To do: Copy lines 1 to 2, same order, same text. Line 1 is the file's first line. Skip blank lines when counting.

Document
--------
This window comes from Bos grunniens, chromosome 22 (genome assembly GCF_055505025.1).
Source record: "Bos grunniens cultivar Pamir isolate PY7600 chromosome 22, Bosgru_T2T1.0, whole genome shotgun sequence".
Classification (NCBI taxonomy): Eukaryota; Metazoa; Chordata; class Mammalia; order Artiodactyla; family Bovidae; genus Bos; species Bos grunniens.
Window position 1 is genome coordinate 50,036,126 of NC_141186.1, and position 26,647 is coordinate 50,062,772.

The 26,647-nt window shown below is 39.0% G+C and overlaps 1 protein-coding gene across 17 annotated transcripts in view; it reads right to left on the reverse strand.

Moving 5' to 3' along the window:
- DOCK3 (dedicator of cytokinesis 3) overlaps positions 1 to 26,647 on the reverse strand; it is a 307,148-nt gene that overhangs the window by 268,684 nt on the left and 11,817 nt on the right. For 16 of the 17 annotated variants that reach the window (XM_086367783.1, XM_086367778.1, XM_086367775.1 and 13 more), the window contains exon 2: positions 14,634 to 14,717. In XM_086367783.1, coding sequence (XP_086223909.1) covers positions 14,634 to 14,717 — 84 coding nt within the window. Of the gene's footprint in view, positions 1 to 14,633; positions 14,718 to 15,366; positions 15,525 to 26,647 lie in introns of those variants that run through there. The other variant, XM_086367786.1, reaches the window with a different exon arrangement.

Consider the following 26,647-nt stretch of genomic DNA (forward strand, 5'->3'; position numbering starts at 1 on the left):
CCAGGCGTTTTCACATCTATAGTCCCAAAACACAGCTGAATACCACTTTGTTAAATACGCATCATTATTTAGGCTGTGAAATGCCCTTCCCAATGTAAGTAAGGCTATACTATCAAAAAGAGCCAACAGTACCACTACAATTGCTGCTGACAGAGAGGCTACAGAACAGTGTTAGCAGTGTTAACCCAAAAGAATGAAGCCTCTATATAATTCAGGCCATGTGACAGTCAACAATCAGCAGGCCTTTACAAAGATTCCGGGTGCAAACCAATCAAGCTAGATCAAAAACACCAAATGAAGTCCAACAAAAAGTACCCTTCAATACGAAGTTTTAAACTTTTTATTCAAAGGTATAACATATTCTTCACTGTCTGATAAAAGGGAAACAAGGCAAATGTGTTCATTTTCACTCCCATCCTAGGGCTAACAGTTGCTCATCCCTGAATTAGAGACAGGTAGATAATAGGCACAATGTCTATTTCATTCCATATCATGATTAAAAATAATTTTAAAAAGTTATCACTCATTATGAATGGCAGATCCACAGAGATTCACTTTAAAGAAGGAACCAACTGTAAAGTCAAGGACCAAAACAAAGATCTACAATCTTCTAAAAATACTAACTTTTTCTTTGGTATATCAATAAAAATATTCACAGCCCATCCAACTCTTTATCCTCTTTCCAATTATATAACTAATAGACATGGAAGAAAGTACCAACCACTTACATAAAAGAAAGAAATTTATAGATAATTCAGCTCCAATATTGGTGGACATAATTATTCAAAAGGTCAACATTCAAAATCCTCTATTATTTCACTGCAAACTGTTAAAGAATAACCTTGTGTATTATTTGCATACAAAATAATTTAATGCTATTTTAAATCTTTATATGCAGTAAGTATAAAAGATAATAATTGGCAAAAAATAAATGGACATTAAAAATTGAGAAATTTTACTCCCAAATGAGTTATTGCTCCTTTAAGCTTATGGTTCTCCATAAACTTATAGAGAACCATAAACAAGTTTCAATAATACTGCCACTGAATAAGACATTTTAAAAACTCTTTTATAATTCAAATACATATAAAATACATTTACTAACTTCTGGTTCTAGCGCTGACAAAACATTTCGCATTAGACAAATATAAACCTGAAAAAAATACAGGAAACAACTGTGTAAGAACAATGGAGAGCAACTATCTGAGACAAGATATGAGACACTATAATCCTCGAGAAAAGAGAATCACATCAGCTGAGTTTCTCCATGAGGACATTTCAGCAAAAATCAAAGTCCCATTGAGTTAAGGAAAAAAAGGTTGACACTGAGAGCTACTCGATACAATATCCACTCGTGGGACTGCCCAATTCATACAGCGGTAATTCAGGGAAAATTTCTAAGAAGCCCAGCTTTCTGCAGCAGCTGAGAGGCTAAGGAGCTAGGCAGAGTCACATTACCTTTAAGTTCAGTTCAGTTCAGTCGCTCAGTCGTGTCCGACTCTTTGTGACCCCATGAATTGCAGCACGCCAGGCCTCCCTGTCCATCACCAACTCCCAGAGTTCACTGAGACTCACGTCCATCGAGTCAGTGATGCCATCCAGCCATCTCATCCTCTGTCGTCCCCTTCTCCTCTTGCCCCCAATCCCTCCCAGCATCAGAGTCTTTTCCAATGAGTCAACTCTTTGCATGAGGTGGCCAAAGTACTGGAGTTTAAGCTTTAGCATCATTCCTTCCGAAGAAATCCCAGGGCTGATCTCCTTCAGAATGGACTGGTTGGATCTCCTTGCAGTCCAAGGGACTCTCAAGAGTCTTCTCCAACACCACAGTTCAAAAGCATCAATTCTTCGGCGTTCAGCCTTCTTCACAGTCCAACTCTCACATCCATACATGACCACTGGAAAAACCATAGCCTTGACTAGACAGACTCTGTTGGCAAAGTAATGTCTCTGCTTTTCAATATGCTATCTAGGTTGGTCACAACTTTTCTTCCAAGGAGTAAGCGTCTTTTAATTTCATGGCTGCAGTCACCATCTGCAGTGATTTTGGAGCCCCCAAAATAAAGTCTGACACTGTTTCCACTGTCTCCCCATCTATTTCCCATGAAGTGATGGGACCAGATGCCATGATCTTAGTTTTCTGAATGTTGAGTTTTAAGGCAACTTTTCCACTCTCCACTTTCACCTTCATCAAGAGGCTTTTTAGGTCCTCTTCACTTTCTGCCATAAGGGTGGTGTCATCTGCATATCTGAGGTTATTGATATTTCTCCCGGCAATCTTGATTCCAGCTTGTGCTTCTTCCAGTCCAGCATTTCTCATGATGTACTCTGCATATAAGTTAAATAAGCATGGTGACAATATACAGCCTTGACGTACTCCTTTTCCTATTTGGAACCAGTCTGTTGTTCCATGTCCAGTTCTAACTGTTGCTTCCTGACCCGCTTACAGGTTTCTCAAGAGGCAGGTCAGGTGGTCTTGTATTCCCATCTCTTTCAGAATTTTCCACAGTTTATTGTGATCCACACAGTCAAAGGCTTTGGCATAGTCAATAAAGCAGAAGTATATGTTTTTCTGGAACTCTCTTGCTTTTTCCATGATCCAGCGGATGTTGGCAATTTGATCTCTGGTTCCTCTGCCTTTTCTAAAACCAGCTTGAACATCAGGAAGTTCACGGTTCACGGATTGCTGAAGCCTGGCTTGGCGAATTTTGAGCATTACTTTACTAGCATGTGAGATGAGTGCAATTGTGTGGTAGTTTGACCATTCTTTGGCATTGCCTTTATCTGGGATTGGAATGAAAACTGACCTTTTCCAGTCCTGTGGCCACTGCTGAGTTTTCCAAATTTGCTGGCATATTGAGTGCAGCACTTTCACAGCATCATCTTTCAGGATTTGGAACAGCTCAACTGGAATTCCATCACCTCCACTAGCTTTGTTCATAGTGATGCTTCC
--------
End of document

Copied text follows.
This window comes from Bos grunniens, chromosome 22 (genome assembly GCF_055505025.1).
Source record: "Bos grunniens cultivar Pamir isolate PY7600 chromosome 22, Bosgru_T2T1.0, whole genome shotgun sequence".